‘Say nope to Pope’
First official Papal visit to UK is set to begin amid wave of controversy, protests, anger
Pope Benedict arrives in Britain today for the first papal visit to the nation in 28 years, but organisers are having difficulty selling tickets to appearances and many high profile Britons have signed a letter protesting the visit.
It will be the first-ever state visit to Britain by a pope, an occasion that Prime Minister David Cameron has said is “incredibly important and historic.”
But many ordinary Britons don’t seem to agree that the Pope is deserving of the honour of a visit.
Preparations for the trip, the first by a Pope since 1982, have sparked a hostile debate about the cost in a time of national austerity.
This combined with a deep undermining in public confidence on the way the Catholic Church has dealt with paedophile priests has made several people furious.
A report yesterday revealed more than half of the Catholic clergy jailed for child abuse in England and Wales following the 2001 Nolan Report were still in the priesthood.
It was found that one of the report’s key recommendations — the defrocking of priests sentenced to a year or more in jail had not been followed. At least 14 of the 22 priests who served a year or more appear in the latest church yearbook.
Recent opinion polls suggest a growing suspicion and disappointment among Catholics about their church’s response to many other critical social issues.
Another reason why citizens are upset about the Pope’s visit is the cost. Women were particularly unhappy about the cost of the visit, estimated at between £15 million (Rs 110 crore), excluding policing and security costs.
57 per cent said they did not feel strongly about the visit but objected to the taxpayer paying for it.
British newspapers have reported that ticket sales were down and thousands of seats for Masses and other major public functions were unsold. Even the major event, the beatification of Cardinal John Henry Newman, has not met expectations.
Cost has also emerged as an issue for many. Entry to the beatification Mass on Sunday, the final day of the Pope’s visit, costs £25 (Rs 1,800).
Also, the security for the Pope will also cause traffic related issues. Scottish police have already revealed they will deploy 1,600 officers, backed by armed units to protect the pope. The pontiff’s own personal guard will not carry weapons.
More than 60 bridges will be temporarily closed when his 15-vehicle convoy travels from Edinburgh to Glasgow.
Third world jibe
Pope Benedict XVI also had to face fresh turmoil yesterday, as it was reported that a close papal adviser described Britain as a “Third World country” afflicted by an “aggressive atheism.”
The remarks, made by German Cardinal Walter Kasper to a German news magazine earlier this week, were seen as adding to the tension that surrounds the historic visit, which starts today.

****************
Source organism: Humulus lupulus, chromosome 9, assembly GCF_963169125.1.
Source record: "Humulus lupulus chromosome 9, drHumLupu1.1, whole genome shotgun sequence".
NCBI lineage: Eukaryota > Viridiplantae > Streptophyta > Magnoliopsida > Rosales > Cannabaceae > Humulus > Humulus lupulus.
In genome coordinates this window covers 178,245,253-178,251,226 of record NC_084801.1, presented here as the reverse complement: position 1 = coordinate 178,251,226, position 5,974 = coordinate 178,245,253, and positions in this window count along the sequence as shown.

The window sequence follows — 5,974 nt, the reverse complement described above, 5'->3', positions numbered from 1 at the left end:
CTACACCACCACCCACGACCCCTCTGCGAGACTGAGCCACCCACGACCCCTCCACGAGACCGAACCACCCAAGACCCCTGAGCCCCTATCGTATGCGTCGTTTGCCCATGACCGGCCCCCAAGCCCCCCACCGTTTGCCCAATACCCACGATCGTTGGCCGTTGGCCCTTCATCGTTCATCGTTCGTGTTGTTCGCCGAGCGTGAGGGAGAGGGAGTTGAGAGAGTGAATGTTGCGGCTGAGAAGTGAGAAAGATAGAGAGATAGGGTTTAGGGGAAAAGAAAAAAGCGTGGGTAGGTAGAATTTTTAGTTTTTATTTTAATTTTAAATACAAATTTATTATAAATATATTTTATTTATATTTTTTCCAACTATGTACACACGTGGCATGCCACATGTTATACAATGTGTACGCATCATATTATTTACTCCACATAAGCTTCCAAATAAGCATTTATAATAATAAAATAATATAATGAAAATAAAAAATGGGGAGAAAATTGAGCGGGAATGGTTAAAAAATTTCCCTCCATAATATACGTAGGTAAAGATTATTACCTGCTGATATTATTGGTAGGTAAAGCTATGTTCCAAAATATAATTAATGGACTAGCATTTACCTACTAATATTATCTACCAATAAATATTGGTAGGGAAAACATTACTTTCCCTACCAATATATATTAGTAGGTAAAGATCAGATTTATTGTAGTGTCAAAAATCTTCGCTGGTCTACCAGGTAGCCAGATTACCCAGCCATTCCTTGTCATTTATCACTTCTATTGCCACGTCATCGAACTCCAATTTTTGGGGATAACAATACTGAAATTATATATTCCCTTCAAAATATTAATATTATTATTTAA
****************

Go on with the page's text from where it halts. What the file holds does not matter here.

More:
Kasper (77), had been dropped from the trip because of his remarks, but a Vatican spokesman said health reasons were behind his absence. Vatican sources were quoted as saying the German prelate was suffering from gout.
A Vatican spokesman said the Cardinal had ‘not intended any kind of slight’ and his remarks were merely referring to Britain’s multi- cultural society.’ “Britain today is a secularised, pluralistic country,” the cardinal was quoted as saying. “When you land at Heathrow airport, you think at times you have landed in a Third World country.”
The embarrassing revelations are likely to intensify anti-papal sentiment in Britain, where secular organisations, human rights groups and critics of Roman Catholic teaching on major social issues have announced protests.
However, Cameron said the Pope’s visit will be special “not just for our six million Catholics, but for many people of faith right across Britain and millions more watching around the world.”
immaculately conceived icecream!
An icecream company banned from using an advertisement showing a pregnant nun has vowed to defy regulators by placing similar posters along the route of the Pope’s London visit.
The Advertising Standards Authority announced that it had banned the ad for the Antonio Federici brand for “making a mockery” of the beliefs of Catholics. The ad, which appeared in The Lady and Grazia magazines earlier this year, showed the heavily pregnant nun standing in a church holding a tub of icecream and a spoon, with text stating “Immaculately conceived” and “Ice-cream is our religion.”
Antonio Federici said it intended to publish another ad with “a continuation of the theme” and was securing billboards along the route of the Pope’s cavalcade around Westminster Cathedral.